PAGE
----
Man with invoice

Invoice repurchasing is a feature of many invoice-backed working capital finance programmes, but it’s often a slightly blurred area where implementation is inconsistent between different programmes and interpretation can often depend on local jurisdictions and associated legal frameworks.

The obligation of a borrower to repurchase invoices depends on a combination of legal framework, program type and the repurchase reason.  So for example, in an off-balance sheet (non-recourse) transaction, repurchasing due to invoice credit performance would not be a contractual obligation, but is often done voluntarily by the borrower to avoid breaching triggers or to protect the overall funding programme.  Other contractual provisions relating to items such as dilutions or fraud could however force an invoice repurchase.

On-balance sheet (recourse) transactions are of course different.  The contract terms could require repurchase in the event of adverse credit performance, similar to the repurchase obligations as a result of dilutions or fraud.  And even in borrowing base transactions, a repurchase proxy exists through eligibility rules that jettison or expel invoices from the borrowing base when certain credit performance, eligibility criteria, warranties or programme obligations are breached.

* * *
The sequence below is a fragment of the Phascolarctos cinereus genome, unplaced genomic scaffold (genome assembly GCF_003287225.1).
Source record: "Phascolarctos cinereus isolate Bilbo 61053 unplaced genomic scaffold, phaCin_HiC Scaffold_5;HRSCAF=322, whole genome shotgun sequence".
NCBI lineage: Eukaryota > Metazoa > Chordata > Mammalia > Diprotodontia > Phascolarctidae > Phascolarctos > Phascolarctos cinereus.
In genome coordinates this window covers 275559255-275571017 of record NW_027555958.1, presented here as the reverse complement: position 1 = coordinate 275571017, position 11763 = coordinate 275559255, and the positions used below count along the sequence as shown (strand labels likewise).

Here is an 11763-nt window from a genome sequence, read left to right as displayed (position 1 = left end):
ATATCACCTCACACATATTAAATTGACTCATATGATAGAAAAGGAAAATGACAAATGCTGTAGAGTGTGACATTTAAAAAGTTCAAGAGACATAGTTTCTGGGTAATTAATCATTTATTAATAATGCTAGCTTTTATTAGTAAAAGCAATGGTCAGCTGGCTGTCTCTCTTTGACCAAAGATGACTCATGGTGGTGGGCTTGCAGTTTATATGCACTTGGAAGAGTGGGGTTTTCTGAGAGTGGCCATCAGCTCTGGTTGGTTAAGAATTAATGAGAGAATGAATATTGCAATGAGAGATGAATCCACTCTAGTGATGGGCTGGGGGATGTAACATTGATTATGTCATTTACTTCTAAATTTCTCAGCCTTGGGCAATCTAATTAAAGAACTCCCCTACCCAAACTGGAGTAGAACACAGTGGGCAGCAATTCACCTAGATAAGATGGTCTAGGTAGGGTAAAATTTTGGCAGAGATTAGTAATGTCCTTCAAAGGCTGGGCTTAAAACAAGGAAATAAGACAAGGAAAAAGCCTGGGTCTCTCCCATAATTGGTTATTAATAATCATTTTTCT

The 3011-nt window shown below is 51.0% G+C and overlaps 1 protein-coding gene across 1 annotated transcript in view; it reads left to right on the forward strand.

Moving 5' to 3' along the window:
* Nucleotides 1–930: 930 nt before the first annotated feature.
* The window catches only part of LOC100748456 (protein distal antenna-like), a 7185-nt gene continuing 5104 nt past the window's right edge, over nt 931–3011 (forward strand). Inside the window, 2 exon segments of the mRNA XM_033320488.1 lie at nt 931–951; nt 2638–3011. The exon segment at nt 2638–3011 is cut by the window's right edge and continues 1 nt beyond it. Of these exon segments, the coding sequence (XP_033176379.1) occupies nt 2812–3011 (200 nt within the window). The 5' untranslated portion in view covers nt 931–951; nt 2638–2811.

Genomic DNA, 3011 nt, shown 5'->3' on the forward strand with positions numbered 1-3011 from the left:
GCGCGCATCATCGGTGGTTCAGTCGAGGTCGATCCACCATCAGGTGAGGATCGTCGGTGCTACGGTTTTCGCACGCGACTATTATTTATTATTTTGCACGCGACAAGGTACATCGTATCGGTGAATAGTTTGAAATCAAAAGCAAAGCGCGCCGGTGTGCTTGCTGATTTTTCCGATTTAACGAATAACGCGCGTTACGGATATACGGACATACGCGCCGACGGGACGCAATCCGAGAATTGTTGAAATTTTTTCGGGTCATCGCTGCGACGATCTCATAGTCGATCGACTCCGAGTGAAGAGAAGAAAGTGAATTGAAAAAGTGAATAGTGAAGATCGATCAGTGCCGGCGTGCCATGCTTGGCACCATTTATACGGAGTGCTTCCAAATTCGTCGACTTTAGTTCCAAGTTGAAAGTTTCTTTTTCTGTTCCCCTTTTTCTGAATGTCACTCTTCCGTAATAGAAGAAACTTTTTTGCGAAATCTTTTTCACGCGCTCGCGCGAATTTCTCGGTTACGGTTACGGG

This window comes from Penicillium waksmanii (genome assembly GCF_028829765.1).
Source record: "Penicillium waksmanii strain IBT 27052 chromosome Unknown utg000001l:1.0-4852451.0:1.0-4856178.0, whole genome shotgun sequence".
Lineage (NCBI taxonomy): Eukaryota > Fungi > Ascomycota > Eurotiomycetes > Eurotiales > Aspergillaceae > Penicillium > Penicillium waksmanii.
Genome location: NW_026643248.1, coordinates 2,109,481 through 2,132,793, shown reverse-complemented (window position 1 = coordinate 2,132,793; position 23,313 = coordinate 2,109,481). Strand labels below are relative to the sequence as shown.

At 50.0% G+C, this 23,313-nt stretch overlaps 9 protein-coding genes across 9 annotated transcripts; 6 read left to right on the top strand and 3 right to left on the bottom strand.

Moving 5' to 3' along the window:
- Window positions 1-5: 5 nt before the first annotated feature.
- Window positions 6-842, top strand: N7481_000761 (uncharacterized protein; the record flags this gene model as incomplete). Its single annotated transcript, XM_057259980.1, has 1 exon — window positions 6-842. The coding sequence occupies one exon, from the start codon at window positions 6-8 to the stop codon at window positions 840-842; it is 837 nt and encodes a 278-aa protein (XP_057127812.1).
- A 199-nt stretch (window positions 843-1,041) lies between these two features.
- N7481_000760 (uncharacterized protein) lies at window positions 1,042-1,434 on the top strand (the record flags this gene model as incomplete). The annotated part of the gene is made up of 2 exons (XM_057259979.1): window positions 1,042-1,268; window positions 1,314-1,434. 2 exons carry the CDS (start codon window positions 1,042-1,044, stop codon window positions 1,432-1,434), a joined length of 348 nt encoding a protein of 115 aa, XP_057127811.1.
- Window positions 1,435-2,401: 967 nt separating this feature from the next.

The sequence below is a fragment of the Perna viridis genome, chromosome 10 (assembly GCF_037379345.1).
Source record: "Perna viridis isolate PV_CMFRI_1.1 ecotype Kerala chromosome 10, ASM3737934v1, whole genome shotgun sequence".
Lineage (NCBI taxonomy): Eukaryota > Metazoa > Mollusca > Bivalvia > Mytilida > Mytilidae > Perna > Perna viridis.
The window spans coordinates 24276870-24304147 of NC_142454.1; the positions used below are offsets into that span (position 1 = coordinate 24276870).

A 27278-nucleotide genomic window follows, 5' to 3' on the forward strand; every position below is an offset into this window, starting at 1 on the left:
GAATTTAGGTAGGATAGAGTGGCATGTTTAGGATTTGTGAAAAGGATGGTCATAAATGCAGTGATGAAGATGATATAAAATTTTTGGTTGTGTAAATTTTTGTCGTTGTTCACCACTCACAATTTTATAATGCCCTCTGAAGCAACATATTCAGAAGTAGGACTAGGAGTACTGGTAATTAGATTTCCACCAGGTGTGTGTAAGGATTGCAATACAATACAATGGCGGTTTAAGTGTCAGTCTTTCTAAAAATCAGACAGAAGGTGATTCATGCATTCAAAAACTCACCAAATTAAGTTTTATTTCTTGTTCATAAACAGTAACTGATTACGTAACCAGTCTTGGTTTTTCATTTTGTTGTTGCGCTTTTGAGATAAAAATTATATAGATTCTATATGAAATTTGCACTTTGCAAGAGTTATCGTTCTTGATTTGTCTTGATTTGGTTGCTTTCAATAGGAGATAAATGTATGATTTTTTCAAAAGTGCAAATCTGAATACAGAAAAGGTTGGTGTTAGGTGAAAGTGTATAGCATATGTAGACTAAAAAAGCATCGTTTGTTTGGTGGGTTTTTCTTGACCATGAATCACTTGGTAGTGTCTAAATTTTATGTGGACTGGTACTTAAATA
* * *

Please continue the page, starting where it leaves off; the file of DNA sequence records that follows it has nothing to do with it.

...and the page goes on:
The Aronova View

As service providers our role is not to structure transactions or set legal frameworks, but we increasingly see behaviour that is not traditionally monitored, and is probably not even considered when setting up the programme. This behaviour could affect eligibility and therefore funding, and should in many cases force the repurchase of an invoice, irrespective of the programme type.

Consider the case where an eligible invoice is submitted and sold (or forms part of the borrowing base), only for the issue date or due date of the invoice to be updated so that the invoice, if retested, would no longer be eligible.  Or what happens if the value of a sold invoice subsequently changes relative to the advanced amount, so that an ineligible advance rate has now been applied.

We see activity like this on a regular basis and in response we built Collateral Shield as a means of protecting the funder (and insurer) against this silent, mostly unobserved activity.  On a programme-by-programme basis, Collateral Shield applies a repurchase strategy that can be configured to respond to certain events.  So for example, if we detect a due date change to a sold invoice, Collateral Shield could automatically repurchase the invoice and retest it against relevant eligibility criteria.  It would only then be resold to the programme if it were still eligible.

Collateral Shield makes it possible to control repurchase activity in a more systematic way and to enforce repurchasing when required by the funding or insurance programme.

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